by Robert Gelphman
seems to be all the rage these
days with declining sales and
profit margins. However, the
influx of new and available
products, some actually very
interesting and useful, has not
To jump start sales, many people
are asking me about branding. But
their question should be
positioning. Often what goes wrong
with marketing campaigns is the
underlying strategy. Too many VPs
of marketing and their product
managers choose a branding
campaign when they cannot even
articulate a position.
The pursuit of brand is expensive,
time consuming and is designed to
elicit an emotional reaction from
the audience. It generally works
best for commodity-type products
where there is little distinction
among the competition. Positioning
is based on a demonstration of
real value, can be done in a much
shorter time frame (months rather
than years), and consequently is
significantly less expensive. Most
importantly, for many industries
and companies, positioning is the
best strategy for improving sales
and market share, not branding.
The real problem, however, is that
many people do not know the
difference between the two.
Instead of pursuing brand, or
ubiquity (everyone knows you), it
is often more appropriate to
establish positioning, or value
(everyone wants you). When market
share is the objective, the
fastest and least expensive
marketing strategy is positioning.
The building of a brand not only
takes more time and money than
originally budgeted, but can be
difficult to measure, as brand
does not always show up in the
form of sales.
Many of the dot-coms fell into
this trap. Basically, they failed
to communicate a value
proposition. People knew who they
were but did not know why they
needed them. They thought the road
to market share was paved by brand
creation. They succeeded in
generating Web hits but not sales.
Positioning creates demand for a
product. Brand works best when
leveraging this already
established need or demand for
Positioning helps create brand but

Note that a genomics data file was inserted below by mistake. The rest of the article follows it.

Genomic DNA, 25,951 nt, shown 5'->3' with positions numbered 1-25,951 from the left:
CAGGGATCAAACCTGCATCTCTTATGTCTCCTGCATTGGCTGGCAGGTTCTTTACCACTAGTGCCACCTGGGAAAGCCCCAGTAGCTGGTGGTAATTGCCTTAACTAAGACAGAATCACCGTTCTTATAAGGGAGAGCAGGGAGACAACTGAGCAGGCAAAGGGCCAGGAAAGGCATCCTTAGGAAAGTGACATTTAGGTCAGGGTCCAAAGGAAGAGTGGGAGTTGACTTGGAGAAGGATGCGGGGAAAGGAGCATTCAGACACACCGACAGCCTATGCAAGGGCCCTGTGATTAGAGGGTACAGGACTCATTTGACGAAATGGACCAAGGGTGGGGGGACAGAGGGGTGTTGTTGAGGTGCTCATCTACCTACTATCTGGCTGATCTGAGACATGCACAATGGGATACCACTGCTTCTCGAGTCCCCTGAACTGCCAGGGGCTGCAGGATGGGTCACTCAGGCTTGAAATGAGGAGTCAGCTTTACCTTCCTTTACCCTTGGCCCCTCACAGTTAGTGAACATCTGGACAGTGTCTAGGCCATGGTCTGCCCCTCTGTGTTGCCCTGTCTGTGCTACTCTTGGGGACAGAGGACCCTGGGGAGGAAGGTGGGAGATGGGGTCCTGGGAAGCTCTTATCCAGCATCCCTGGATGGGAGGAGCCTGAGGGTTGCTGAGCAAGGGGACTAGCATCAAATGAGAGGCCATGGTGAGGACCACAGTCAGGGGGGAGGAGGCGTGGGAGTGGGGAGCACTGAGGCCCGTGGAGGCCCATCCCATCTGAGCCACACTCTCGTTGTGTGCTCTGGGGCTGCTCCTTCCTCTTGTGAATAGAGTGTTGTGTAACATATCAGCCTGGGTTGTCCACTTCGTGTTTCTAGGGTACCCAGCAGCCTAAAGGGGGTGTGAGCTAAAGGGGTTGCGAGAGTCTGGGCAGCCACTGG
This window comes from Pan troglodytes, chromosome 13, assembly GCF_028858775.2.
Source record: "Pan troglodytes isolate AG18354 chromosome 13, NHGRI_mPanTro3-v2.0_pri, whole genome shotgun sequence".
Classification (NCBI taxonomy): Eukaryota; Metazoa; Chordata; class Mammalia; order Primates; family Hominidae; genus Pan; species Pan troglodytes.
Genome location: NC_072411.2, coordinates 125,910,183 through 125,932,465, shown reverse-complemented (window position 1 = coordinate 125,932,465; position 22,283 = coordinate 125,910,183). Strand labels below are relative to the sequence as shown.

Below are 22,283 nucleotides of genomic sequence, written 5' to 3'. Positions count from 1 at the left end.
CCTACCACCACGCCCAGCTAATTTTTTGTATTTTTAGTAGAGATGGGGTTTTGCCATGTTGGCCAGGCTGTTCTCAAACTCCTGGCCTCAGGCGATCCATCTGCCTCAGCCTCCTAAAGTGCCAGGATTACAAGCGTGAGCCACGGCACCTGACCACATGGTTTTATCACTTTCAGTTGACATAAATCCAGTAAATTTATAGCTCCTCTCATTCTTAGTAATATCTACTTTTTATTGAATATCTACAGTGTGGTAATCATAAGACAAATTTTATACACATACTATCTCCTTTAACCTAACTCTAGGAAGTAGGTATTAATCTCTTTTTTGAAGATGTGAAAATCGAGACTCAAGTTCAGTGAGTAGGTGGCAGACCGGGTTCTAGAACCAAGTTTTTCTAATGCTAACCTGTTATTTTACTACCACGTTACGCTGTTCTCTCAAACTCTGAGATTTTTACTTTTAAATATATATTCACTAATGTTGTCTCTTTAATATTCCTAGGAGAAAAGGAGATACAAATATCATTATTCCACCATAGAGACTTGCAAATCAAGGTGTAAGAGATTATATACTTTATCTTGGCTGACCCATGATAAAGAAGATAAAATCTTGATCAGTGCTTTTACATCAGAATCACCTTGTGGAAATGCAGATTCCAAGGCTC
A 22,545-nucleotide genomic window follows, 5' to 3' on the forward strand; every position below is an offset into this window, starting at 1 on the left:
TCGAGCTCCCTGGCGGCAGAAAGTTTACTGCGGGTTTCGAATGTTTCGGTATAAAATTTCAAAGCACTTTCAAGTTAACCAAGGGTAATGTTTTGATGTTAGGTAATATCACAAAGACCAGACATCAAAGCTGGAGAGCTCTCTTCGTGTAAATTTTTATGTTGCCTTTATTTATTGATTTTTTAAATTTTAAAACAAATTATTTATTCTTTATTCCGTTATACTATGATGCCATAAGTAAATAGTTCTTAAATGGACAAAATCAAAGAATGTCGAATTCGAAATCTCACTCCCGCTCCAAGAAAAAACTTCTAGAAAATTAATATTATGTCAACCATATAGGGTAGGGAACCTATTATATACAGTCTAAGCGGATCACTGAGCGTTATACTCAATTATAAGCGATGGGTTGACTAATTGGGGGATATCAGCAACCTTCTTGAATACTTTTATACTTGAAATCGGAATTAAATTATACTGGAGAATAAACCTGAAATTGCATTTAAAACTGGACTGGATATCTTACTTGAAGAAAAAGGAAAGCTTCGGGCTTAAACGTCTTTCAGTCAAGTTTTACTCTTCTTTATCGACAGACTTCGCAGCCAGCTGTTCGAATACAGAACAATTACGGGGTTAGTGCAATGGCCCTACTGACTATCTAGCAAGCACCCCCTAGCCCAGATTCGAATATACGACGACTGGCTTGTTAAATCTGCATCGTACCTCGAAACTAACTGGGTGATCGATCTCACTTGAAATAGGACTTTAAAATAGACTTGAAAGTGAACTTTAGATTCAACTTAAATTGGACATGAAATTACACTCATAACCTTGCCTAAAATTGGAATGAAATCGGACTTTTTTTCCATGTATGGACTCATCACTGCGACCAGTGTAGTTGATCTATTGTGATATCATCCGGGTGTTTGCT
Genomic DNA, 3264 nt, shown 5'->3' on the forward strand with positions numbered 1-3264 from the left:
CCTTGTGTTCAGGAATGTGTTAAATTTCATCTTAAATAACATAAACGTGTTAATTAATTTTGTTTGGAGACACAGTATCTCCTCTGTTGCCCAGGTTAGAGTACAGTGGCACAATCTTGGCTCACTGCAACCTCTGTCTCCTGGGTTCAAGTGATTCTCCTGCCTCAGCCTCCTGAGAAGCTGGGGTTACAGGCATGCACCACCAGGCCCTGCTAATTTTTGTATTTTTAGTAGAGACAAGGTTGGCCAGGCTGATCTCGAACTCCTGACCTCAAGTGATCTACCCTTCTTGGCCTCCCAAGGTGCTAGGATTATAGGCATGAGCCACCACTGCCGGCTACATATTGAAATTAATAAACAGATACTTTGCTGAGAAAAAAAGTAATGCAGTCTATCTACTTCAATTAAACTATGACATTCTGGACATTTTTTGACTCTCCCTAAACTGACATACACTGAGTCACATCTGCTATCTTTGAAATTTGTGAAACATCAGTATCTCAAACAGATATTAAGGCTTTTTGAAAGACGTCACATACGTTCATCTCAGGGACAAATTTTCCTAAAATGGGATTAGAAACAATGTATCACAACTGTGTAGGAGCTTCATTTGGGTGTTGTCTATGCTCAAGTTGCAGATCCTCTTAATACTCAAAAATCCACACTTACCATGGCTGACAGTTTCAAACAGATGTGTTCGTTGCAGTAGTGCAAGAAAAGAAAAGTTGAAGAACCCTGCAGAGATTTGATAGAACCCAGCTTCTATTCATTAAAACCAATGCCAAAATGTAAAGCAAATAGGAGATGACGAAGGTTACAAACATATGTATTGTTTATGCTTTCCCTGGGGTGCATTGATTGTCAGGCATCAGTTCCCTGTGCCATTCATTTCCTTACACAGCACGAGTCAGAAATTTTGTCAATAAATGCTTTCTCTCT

brand does not always or
necessarily contribute to
position. Some companies have
achieved brand in a short time but
are still suffering from an
unclear positioning. This is a
situation that currently affects
Yahoo! It could be argued that
Yahoo! has brand but no position.
Is Yahoo! a search engine? A
portal? An online auction site ? A
content aggregator? Online store?
All of the above? What is the
value proposition to its
customers? What is the company's
position vis a vis its
In every one of these categories,
Yahoo! has formidable competition.
What is least understood about
building brand is the amount of
time required. Amazon did it in a
relatively short time but anyone
can articulate its reason for
Hence, the call to action is visit
the site for eventual purchase of
a particular product. People go
there expecting to spend money and
this in turn creates market share.
So before creating brand,
establish a position. Define
positioning as that desirable
place in the customer's mind where
he not only recognizes the product
but can also recite the attributes
of the product or service being
offered. Effective positioning
makes the customer a part of the
sales team while reinforcing your
Positioning is dynamic and fluid.
Yesterday's unique position is
today's commodity provider. Useful
positioning statements should
describe who the company is AND
who it wants to be.
Associates is an integrated
agency serving companies in high
technology for the
of a single, efficient
and effective message platform.
for more information or
write Robert Gelphman at email@example.com.